July 18, 2013
and the Debate Over the No Child Left Behind Rewrite
by Lesli A. Maxwell
The full U.S. House of Representatives is edging ever so much
closer to voting on a Republican-written overhaul of the Elementary
Secondary and Education Act (Editor's note: a vote was held
July 19), and a large coalition of education and advocacy
organizations are urging members of Congress to reject it on
the grounds that English-language learners and Hispanic students
would be irreparably harmed by its passage. (President Obama
said yesterday he'd veto the bill.)
The Hispanic Education Coalition, which brings together 20 civil
rights and education advocacy groups such as the Mexican American
Legal Defense and Educational Fund and the League of United
Latin American Citizens, has sent a letter to all members of
the House this morning warning members that a vote for the Student
Success Act, sponsored by U.S. Rep. John Kline, a Minnesota
Republican, would allow states to return to the past and "ignore
the educational disparities of racial and ethnic minorities,
ELLs, economically disadvantaged students, and students with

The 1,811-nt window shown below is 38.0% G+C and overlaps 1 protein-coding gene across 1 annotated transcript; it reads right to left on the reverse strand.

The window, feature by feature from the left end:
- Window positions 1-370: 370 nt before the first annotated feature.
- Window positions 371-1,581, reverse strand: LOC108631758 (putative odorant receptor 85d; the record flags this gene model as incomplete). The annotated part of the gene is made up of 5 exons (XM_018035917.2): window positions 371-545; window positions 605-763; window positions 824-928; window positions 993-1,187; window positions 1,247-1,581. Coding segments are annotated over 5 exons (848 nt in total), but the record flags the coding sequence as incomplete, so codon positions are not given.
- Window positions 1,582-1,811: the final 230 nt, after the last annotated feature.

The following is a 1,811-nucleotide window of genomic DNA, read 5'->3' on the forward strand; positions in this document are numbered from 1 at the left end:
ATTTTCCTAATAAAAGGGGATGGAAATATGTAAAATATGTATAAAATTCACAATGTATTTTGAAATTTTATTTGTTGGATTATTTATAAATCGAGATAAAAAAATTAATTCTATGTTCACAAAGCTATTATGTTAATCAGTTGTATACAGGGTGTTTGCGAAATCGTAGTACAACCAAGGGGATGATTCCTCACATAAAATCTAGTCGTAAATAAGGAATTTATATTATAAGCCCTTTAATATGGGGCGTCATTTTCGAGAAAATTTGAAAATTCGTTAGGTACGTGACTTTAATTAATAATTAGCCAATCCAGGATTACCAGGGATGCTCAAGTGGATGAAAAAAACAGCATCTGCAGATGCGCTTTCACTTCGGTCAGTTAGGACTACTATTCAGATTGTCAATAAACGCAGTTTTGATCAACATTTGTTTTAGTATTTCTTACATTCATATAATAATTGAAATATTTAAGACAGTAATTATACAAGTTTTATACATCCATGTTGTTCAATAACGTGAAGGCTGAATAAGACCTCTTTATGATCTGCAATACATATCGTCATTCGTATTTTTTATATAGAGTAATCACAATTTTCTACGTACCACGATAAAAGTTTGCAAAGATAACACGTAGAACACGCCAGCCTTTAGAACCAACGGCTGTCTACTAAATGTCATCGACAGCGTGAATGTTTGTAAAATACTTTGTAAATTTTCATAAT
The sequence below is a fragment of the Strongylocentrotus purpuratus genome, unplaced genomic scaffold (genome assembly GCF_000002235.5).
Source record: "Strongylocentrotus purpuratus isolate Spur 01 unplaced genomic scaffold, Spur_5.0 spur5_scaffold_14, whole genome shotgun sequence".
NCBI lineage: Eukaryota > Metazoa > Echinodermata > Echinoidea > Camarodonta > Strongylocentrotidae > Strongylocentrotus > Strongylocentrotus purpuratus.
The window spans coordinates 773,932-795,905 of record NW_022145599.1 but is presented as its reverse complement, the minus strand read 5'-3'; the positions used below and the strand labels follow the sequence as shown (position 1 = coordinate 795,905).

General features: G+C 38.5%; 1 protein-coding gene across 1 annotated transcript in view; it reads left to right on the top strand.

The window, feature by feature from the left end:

Specifically, the coalition says the measure eliminates the
federal performance targets for subgroups such as English-learners,
which have been required for the last dozen years under NCLB.
It also strongly objects to the bill's proposal to move Title
III funding for English-language-acquisition programs, along
with those for migrant students into the broader Title I provision
of the law. Doing so, the coalition, argues, strips away the
requirement that states must spend federal funds specifically
on the needs of those students.
The coalition also opposes how the measure would make permanent
the cuts to education funding brought by the sequestration.
That, they argue, falls disproportionately hard on Hispanic
students, who make up a third of the population of low-income
students served by Title I funding, and two-thirds of those
served by Title III.
The measure does include a major semantic change from the No
Child Left Behind Act: No longer would English-language learners
be referred to as being "limited English proficient,"
or LEP, for short. That label has always been offensive to advocates
and many educators, who say it conveys a message that English-learner
students are somehow deficient. It also would change the timing
on when districts and states have to test English learners who
are new arrivals to the United States. Currently, students who've
been in U.S. schools for at least one year must be tested; this
measure would bump that up to three years.
It also would change the data that the U.S. Department of Education
relies on to determine how much funding states should get for
English-language-acquisition programs. Currently, the department
uses data gathered from the American Community Survey, rather
than state-reported counts of English-learners. That has led
to major funding shortfalls in states like California. The Kline
bill would also allow state-reported data on the number of students
who do not demonstrate proficiency on annual English-language-proficiency
assessments to be used in determining funding.